Church · Heart

Why Entitlement Has No Place in the Church

Sometimes, I think we get this crazy idea in our heads that church is somehow something we deserve.

We grew up under America’s stars and stripes, and Thomas Jefferson’s immortal words insisting that we all should be granted the right to life, liberty, and (here he changes the words of Locke) the “pursuit of happiness.” Which of course, we have now twisted to mean that anytime there is something that would make us happy, then it is our right to have that thing.

That sense of entitlement has permeated the church.

There are things in the church that would make us happy. So we think they are our rights. That we are somehow owed them, just by the nature of who we are, or most definitely based on the virtue that we too are Christians.

So we go to church and we expect to be comfortable. To be entertained. To be handed a free cup of coffee. And for qualified people to entertain and educate our kids for a couple of hours for free.

It’s ludicrous when you really think about everything we expect when we go to church. Where else would we bring those same expectations?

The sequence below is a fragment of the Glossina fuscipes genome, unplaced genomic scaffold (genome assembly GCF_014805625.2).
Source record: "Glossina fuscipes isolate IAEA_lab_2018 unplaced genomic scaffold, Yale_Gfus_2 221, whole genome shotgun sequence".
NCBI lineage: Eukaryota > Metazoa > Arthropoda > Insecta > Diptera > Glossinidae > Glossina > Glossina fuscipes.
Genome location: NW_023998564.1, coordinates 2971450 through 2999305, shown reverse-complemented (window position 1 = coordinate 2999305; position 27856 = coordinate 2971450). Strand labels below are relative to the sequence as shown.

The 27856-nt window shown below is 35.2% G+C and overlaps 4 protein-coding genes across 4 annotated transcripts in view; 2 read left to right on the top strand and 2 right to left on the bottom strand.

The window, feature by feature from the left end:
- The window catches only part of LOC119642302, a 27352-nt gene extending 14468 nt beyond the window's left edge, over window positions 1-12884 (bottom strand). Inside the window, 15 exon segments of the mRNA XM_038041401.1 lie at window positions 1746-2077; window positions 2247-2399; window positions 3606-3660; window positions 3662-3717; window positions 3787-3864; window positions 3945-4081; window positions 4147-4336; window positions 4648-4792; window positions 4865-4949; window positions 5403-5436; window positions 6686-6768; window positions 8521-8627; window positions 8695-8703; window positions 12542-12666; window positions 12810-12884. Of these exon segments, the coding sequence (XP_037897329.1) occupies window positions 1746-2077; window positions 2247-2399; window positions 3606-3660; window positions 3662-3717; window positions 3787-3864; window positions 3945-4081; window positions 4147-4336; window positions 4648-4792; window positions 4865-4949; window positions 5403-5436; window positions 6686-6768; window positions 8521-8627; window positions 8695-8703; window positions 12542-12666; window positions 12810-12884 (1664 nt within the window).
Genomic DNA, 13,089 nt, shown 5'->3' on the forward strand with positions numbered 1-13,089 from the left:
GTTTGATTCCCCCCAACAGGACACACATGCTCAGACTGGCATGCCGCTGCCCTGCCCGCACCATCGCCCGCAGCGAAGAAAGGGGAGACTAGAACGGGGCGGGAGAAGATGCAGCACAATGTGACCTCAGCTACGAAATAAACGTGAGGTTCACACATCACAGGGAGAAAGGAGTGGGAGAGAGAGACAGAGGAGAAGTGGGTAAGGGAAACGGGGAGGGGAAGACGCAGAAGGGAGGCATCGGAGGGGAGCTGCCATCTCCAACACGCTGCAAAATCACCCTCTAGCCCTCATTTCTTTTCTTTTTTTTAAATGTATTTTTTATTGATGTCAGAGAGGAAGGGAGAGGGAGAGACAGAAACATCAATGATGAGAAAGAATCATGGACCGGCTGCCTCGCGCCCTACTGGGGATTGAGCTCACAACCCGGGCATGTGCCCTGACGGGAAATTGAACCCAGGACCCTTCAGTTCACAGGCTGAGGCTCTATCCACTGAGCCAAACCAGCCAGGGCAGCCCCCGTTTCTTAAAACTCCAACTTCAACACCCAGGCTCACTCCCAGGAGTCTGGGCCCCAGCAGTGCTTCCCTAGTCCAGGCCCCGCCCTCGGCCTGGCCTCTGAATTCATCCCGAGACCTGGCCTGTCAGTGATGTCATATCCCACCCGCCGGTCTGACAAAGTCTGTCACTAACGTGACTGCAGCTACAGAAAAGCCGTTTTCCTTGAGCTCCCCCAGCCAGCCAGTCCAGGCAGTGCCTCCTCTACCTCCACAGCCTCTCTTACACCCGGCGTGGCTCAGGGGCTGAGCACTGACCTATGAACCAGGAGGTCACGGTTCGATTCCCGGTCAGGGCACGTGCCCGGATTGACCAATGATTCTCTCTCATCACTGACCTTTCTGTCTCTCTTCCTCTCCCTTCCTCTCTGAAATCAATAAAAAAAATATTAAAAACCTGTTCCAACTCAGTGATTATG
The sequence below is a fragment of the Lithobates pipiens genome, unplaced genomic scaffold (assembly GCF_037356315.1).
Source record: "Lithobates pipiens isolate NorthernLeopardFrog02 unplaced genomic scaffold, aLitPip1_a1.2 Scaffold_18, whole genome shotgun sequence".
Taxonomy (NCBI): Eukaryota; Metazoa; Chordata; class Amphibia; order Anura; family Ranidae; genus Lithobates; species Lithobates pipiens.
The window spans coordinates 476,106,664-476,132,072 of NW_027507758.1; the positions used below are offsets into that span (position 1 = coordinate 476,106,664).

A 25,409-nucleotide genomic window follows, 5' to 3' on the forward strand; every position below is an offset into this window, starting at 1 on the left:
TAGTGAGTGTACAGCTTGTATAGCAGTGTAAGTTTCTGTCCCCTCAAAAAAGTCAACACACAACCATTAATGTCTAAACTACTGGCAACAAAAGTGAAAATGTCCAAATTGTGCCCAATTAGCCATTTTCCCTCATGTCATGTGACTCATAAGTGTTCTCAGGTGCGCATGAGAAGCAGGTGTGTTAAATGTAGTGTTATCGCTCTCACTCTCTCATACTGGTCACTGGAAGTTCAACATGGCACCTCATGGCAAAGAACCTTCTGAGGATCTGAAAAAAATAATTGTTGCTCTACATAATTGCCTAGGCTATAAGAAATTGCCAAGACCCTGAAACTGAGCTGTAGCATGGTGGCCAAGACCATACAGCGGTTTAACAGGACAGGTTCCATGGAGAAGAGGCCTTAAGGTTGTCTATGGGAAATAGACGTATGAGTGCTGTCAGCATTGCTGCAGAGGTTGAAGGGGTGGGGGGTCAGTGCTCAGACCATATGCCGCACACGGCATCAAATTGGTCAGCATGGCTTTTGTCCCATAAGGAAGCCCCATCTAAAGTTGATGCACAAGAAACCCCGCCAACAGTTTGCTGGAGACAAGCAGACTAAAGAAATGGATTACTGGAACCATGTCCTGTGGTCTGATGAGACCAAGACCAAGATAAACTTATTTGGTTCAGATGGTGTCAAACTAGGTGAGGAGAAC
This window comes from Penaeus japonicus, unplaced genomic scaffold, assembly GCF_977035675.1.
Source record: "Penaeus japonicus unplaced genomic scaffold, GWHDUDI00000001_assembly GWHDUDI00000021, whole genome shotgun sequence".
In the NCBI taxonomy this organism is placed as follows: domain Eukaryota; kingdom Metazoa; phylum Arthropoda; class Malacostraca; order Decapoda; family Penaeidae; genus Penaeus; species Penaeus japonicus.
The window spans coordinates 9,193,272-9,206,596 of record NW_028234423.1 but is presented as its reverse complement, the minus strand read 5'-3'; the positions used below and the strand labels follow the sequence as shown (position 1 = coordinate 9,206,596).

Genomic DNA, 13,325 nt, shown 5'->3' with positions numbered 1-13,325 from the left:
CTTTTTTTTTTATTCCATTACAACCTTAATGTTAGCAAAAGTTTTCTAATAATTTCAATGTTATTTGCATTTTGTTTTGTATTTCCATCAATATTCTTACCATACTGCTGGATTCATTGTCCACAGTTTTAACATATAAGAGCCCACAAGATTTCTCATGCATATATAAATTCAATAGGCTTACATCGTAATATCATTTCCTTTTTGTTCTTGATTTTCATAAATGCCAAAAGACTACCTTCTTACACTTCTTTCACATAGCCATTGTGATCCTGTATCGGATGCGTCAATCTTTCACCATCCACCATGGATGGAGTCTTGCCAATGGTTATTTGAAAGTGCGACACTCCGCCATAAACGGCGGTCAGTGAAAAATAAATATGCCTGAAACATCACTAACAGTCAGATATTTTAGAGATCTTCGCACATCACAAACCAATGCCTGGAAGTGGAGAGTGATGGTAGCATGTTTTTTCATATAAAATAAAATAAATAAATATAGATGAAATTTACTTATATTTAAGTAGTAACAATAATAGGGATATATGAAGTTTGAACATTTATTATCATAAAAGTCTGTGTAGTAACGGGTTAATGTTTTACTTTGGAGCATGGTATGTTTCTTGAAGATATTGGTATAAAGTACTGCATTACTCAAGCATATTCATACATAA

But this is not our worse offense. No, the worst thing we do is when we bring this sense of entitlement into the presence of God.

It’s not okay for us to expect other people to cater to our needs, but it’s understandable because people are our equals. When we come into the presence of God, all that sense of equality should completely disappear.

Yet oftentimes, it does not. We come into to church, and we sing songs that tell God how great we are. We tell him how massive our love for him is, as if we are doing God some gigantic favor by taking a couple of hours out of our week to come into the church building and grace him with our presence.

We have it completely backwards.

We are in 1 Samuel in our Bible reading plan, and recently read the story of when the ark was captured from the nation of Israel by the Philistines. In those times, the ark was a tangible symbol to the Israelites of the presence of God in their midst. It was housed in the innermost part of the tabernacle when the Israelites were in the desert, and later in the innermost room of the temple. It was gold-plated all over, and contained some of the most important objects in Israel’s history as a nation: the tablets with the 10 commandments, Aaron’s staff, and a jar of manna.